Connecting the Dots in Tennessee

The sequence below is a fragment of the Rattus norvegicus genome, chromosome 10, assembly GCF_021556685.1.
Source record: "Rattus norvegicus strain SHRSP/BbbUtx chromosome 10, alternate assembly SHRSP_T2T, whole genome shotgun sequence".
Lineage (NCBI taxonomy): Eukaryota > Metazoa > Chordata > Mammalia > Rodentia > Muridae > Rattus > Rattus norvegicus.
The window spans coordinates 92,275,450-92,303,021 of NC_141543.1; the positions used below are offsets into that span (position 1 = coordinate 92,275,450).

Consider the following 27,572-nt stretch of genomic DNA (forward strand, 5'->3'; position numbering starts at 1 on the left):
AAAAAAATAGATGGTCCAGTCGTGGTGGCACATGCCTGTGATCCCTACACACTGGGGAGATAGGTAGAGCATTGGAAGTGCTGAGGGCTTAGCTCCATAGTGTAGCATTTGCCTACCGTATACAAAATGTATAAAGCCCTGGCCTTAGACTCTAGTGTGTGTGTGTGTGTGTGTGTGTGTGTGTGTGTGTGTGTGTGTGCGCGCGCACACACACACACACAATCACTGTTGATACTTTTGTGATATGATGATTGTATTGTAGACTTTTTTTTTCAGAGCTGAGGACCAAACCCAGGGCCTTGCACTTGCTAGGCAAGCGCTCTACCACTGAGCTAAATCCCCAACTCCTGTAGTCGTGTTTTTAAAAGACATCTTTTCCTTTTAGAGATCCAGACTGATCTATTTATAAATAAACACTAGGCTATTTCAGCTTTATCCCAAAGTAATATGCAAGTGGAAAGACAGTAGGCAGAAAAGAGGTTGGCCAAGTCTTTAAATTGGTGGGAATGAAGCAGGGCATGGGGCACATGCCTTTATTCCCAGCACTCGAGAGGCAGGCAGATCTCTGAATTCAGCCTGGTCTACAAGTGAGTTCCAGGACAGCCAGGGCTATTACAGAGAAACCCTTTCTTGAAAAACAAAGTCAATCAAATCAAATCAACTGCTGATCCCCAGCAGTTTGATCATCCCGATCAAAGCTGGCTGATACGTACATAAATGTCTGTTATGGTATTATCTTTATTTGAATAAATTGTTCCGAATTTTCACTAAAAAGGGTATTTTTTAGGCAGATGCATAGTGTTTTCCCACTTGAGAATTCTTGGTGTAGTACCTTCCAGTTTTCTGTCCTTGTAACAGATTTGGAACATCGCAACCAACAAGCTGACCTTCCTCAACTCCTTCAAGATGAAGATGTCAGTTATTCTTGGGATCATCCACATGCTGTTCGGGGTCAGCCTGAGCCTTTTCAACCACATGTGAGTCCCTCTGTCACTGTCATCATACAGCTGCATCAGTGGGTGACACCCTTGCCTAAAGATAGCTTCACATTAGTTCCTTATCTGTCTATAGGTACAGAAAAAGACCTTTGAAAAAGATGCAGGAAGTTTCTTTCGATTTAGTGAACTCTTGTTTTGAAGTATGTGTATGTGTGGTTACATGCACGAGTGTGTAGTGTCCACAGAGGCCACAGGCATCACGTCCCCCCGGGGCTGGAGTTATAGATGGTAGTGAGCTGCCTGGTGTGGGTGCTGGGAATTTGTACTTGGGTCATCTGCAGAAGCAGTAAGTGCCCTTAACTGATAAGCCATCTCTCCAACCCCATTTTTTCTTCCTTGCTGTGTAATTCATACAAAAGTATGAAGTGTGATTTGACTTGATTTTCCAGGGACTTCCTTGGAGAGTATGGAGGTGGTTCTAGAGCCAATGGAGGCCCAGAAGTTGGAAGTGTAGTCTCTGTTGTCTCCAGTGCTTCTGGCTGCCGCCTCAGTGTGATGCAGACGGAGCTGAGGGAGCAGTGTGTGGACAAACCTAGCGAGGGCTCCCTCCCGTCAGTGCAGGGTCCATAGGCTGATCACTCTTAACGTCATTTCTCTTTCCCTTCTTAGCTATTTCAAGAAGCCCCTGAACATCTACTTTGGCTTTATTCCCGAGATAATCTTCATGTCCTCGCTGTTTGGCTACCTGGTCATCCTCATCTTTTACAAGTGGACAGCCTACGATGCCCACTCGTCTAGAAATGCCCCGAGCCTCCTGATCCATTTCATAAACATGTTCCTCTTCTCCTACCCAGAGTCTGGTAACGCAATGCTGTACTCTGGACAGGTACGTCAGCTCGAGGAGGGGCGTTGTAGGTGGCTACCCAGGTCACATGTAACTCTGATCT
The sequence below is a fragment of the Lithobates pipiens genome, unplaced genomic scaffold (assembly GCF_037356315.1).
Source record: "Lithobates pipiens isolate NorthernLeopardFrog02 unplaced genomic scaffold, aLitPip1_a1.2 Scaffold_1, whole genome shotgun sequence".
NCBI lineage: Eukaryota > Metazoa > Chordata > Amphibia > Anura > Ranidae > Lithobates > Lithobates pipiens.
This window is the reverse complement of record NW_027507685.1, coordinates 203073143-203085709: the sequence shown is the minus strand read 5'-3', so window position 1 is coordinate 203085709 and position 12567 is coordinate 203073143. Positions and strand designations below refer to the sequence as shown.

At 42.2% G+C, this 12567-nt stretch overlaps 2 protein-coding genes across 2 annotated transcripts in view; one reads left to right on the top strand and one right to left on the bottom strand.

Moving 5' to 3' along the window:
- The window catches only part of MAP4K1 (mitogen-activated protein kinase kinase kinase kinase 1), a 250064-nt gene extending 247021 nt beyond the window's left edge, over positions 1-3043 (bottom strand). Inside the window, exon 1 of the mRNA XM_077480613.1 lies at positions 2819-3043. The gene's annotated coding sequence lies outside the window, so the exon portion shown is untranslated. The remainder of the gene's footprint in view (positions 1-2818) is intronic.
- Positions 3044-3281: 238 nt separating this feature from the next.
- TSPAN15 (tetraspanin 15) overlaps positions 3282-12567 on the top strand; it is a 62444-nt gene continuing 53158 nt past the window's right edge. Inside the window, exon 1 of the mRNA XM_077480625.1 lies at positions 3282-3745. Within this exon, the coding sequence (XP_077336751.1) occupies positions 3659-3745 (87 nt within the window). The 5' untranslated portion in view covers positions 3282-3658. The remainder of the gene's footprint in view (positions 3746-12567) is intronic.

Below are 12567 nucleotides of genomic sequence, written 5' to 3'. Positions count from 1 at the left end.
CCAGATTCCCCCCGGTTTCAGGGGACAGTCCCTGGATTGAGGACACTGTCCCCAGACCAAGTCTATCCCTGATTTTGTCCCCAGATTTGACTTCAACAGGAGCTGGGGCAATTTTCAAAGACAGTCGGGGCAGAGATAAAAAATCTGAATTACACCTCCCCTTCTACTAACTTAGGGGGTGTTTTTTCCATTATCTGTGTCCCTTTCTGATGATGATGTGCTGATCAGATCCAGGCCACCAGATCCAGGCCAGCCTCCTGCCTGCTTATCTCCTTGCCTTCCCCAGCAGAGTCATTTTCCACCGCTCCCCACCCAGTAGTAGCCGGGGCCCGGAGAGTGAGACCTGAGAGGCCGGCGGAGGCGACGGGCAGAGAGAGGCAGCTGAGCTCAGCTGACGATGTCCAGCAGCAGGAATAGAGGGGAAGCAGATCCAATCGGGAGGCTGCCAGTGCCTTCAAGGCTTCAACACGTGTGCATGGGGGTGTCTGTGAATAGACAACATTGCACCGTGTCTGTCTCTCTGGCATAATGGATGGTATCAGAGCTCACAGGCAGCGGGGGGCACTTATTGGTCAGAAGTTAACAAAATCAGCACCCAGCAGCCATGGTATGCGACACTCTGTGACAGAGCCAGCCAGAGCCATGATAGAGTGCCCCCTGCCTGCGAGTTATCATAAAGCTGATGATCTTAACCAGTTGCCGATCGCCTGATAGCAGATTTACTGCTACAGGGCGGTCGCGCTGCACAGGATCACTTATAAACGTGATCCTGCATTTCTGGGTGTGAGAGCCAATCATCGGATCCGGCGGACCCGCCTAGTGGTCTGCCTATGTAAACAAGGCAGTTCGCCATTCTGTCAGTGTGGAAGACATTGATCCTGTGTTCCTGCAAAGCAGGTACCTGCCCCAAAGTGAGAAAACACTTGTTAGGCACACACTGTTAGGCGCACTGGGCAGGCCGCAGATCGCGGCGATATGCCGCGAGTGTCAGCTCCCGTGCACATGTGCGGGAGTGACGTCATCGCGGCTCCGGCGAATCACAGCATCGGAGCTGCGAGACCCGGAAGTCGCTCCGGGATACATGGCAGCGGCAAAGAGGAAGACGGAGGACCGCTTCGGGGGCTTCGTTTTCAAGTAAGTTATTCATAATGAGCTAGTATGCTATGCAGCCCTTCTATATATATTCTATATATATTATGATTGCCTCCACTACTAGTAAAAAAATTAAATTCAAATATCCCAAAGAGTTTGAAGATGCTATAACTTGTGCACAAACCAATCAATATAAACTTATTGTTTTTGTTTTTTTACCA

On November 7th, 2011, Commissioner Gibbons issued a letter with the salutation “Salaam alaikum” to announce a partnership with religious non-profit group, the AMAC. He had no prior legislative authority to do so and subsequently it was deemed unconstitutional by a State Attorney General Opinion in March 2012. This despite Commissioner Gibbons’ efforts to cover his tracks and conceal this already existing partnership by filing for legislation in February 2012 under HB2375. Not only was there a partnership formed and functioning but an employee of the DSHS, James Cotter (the Homeland Security Middle Tennessee Regional Advisor), was a member of AMAC. As early as June 2011, members of the Muslim Rapid Response Team had met with Regional Adviser Cotter and Asst. Commissioner David Purkey head of the Office of Homeland Security to discuss pending Tennessee anti-terrorism legislation. When the Governor of Illinois announced the creation of his state’s Muslim Advisory Council that may have triggered the formation of both AMAC and ACO as nonprofit NGOs in Tennessee. As we shall see, the two groups are interrelated having members on both boards, as well as the leadership of the Tennessee Immigrant and Refugee Rights Council (TIRRC). Cotter claimed that membership In AMAC gave him access to any mosque in the State of Tennessee. The date of the letter came four days before the launch of the Preserving Freedom Conference: The U.S. Constitution or Shariah Law sponsored by the Tennessee Freedom Coalition (TFC) and the Shariah Awareness Action Network (SAAN). The November 7th letter signed by Commissioner Bill Gibbons may have been prompted by Muslim community and media criticism of the November 11, 2011 Preserving Freedom Conference. The Conference sponsors had booked convention facilities at the Hutton Hotel near Opryland in Nashville for November 11th to hear international experts discuss the threat of shariah law in America. In late October 2011 Hutton’s owners in Philadelphia summarily cancelled the reservations over alleged security issues including threats to its staff. Independent investigations revealed that the owners of the Hutton in Nashville, Amerimar Enterprises, had provided meeting space for a shariah compliant finance conference at a sister hotel in London, the St. Ermin, in 2010. When the Hutton hotel cancelled, the conference sponsors resorted to using the Cornerstone Church in Madison, Tennessee, a venue where the Hon. Geert Wilders, leader of the Dutch Freedom Party (PVV) had spoken at a TFC event in May 2011 concerning the threat of Islamization in Europe and the West.